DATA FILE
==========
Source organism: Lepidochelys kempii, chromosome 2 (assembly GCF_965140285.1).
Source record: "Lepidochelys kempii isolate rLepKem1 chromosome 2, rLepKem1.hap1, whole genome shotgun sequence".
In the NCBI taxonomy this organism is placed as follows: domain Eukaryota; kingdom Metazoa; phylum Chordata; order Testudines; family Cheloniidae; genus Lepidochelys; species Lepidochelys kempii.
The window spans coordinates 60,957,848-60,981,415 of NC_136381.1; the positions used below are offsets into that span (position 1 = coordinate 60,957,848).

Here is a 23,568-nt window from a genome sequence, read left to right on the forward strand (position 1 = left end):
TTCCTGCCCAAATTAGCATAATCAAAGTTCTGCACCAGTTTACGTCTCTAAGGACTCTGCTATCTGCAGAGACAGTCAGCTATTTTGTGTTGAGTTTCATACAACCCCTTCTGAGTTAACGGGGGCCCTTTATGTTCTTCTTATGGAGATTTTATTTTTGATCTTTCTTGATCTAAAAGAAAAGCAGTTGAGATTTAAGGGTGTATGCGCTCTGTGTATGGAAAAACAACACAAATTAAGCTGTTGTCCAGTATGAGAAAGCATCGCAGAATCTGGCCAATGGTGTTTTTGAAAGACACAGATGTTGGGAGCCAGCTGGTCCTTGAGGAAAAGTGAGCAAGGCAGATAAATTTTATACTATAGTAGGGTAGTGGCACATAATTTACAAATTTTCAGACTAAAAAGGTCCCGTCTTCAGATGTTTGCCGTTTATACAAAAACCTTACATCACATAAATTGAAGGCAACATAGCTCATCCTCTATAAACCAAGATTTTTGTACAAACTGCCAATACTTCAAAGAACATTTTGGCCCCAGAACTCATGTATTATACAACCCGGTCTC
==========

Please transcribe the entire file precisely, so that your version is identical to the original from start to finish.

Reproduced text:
Source organism: Lepidochelys kempii, chromosome 2 (assembly GCF_965140285.1).
Source record: "Lepidochelys kempii isolate rLepKem1 chromosome 2, rLepKem1.hap1, whole genome shotgun sequence".
In the NCBI taxonomy this organism is placed as follows: domain Eukaryota; kingdom Metazoa; phylum Chordata; order Testudines; family Cheloniidae; genus Lepidochelys; species Lepidochelys kempii.
The window spans coordinates 60,957,848-60,981,415 of NC_136381.1; the positions used below are offsets into that span (position 1 = coordinate 60,957,848).

Here is a 23,568-nt window from a genome sequence, read left to right on the forward strand (position 1 = left end):
TTCCTGCCCAAATTAGCATAATCAAAGTTCTGCACCAGTTTACGTCTCTAAGGACTCTGCTATCTGCAGAGACAGTCAGCTATTTTGTGTTGAGTTTCATACAACCCCTTCTGAGTTAACGGGGGCCCTTTATGTTCTTCTTATGGAGATTTTATTTTTGATCTTTCTTGATCTAAAAGAAAAGCAGTTGAGATTTAAGGGTGTATGCGCTCTGTGTATGGAAAAACAACACAAATTAAGCTGTTGTCCAGTATGAGAAAGCATCGCAGAATCTGGCCAATGGTGTTTTTGAAAGACACAGATGTTGGGAGCCAGCTGGTCCTTGAGGAAAAGTGAGCAAGGCAGATAAATTTTATACTATAGTAGGGTAGTGGCACATAATTTACAAATTTTCAGACTAAAAAGGTCCCGTCTTCAGATGTTTGCCGTTTATACAAAAACCTTACATCACATAAATTGAAGGCAACATAGCTCATCCTCTATAAACCAAGATTTTTGTACAAACTGCCAATACTTCAAAGAACATTTTGGCCCCAGAACTCATGTATTATACAACCCGGTCTC